Exclusive BT secretly intercepted and profiled the web browsing of 18,000 of its broadband customers in 2006 using advertising technology provided by 121Media, the alleged spyware company that changed its name to Phorm last year.
BT Retail ran the "stealth" pilot without customer consent between 23 September and 6 October 2006. The technology was approved, pending a further trial*.
Documents seen by The Register show that the companies used the secret profiles to target advertising at broadband customers when they visited certain popular websites.
Phorm had purchased commercial space on these websites, although their URLs are not included in the documents. The groups targeted included people interested in finance (for an Egg credit card campaign), weight loss (a Weight Watchers campaign), and jobs (a Monster.com campaign).
The technical report drawn up by BT in the wake of the 2006 trial states: "The validation was made within BT's live broadband environment and involved a user base of approximately 18,000 customers, with a maximum of 10,000 online concurrently.
"The customers who participated in the trial were not made aware of this fact as one of the aims of the validation was not to affect their experience."
The Regulation of Investigatory Powers Act 2000 (RIPA) makes intercepting internet traffic without a warrant or consent an offence.
BT claims that when it launches, Phorm's technology will be legal under RIPA, despite counter arguments from respected experts on the legislation. The ISP's and Phorm's claim is based on advice from the Home Office, which was recently published and disputed on the influential UK-Crypto mailing list.
The government advice was solicited by the ISPs and Phorm in the run up to the announcement of their partnership on 14 February. Written by civil servant Simon Watkin, it argues that the system will probably be legal if consent is obtained from users.
Watkin wrote: "Targeted online advertising services should be provided with the explicit consent of ISPs' users or by the acceptance of the ISP terms and conditions."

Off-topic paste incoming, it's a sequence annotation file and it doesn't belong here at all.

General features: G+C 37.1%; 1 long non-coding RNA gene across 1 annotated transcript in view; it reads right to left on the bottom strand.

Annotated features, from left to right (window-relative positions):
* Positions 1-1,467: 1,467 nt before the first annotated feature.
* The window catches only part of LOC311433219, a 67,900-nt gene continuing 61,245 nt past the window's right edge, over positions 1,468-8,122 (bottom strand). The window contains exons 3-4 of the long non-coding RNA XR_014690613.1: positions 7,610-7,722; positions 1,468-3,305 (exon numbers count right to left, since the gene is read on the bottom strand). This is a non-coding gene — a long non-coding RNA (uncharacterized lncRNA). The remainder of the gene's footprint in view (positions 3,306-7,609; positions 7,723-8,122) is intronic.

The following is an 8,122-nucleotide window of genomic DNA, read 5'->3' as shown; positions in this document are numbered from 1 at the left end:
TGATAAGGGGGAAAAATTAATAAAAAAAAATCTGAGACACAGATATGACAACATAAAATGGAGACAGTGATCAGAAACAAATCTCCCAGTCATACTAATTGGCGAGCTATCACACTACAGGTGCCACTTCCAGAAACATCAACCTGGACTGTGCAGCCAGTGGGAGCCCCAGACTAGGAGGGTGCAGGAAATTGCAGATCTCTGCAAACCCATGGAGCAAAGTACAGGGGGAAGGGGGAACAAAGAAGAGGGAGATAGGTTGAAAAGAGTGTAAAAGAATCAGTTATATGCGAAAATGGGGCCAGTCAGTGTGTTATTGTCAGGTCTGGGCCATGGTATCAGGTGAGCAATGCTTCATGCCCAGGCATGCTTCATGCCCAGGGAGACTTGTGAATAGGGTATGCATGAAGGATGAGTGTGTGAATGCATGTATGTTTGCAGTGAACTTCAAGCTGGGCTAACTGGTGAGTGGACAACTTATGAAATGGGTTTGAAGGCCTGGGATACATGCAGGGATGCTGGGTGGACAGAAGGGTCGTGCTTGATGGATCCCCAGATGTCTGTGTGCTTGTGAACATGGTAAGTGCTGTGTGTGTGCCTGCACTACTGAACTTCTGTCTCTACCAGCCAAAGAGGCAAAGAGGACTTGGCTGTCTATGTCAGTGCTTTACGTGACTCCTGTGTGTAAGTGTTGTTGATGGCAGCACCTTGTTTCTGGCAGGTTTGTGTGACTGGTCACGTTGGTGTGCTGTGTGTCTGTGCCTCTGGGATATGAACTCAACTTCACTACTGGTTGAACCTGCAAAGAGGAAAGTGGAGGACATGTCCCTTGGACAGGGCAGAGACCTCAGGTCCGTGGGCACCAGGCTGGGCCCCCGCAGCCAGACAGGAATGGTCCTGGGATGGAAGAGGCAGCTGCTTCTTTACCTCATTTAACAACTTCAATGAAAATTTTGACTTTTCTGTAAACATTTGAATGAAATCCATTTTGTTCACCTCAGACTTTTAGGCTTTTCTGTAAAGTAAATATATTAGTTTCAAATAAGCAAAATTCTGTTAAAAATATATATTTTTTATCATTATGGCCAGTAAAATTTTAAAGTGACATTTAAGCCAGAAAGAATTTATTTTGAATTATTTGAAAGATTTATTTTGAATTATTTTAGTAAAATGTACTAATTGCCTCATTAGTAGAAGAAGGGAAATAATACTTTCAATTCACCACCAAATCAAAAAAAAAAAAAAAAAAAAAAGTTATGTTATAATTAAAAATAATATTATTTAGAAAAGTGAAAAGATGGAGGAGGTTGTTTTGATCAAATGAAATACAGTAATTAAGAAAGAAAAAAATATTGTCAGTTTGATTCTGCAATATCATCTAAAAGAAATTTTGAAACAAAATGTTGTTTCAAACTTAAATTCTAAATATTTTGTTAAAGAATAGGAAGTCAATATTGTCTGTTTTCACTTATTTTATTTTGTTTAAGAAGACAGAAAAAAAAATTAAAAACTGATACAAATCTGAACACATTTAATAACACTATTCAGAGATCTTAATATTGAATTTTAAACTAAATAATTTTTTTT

BT has said it plans to change its terms and conditions accordingly to comply with the law.
On the legality of the proposed opt-out system using cookies, the BT technical report states: "Whilst the... issue is not really a technical consideration of this report, it is mentioned since owing to the legal position, direct cookie dropping could not be trialed and should be verified once the legal position is clearer."
That means all 18,000 test subjects were always opted-in without their knowledge.
BT has not answered The Register's question, posed on Friday morning, over whether it believes intercepting and profiling the web traffic of 18,000 customers without telling them was a lawful act. A statement it sent us merely confirmed it performed the experiments on customer data, and repeated the party line that no personally identifiable information is used by Phorm technology. You can read the statement here.
BT also refused to reveal where in the national broadband network the thousands of guinea pigs were sourced from.
One senior source in the broadband industry we spoke to was appalled by BT's actions. "This is extremely serious," he said. "Data protection errors are generally viewed as a potentially bad thing by the industry, but not a real threat to an ISP's reputation. This seems like a breach of criminal law, which is much, much worse."
Even during the early phase of the BT/Phorm deal that the technical report describes, the pair were preparing to spin the technology to the public. "121Media [Phorm] will take action (both technical and public relations) to avoid any perception that their system is a virus, malware or spyware and to show that in effect it is a positive web development," BT wrote in the report.
Read on to see Phorm school El Reg on ethics.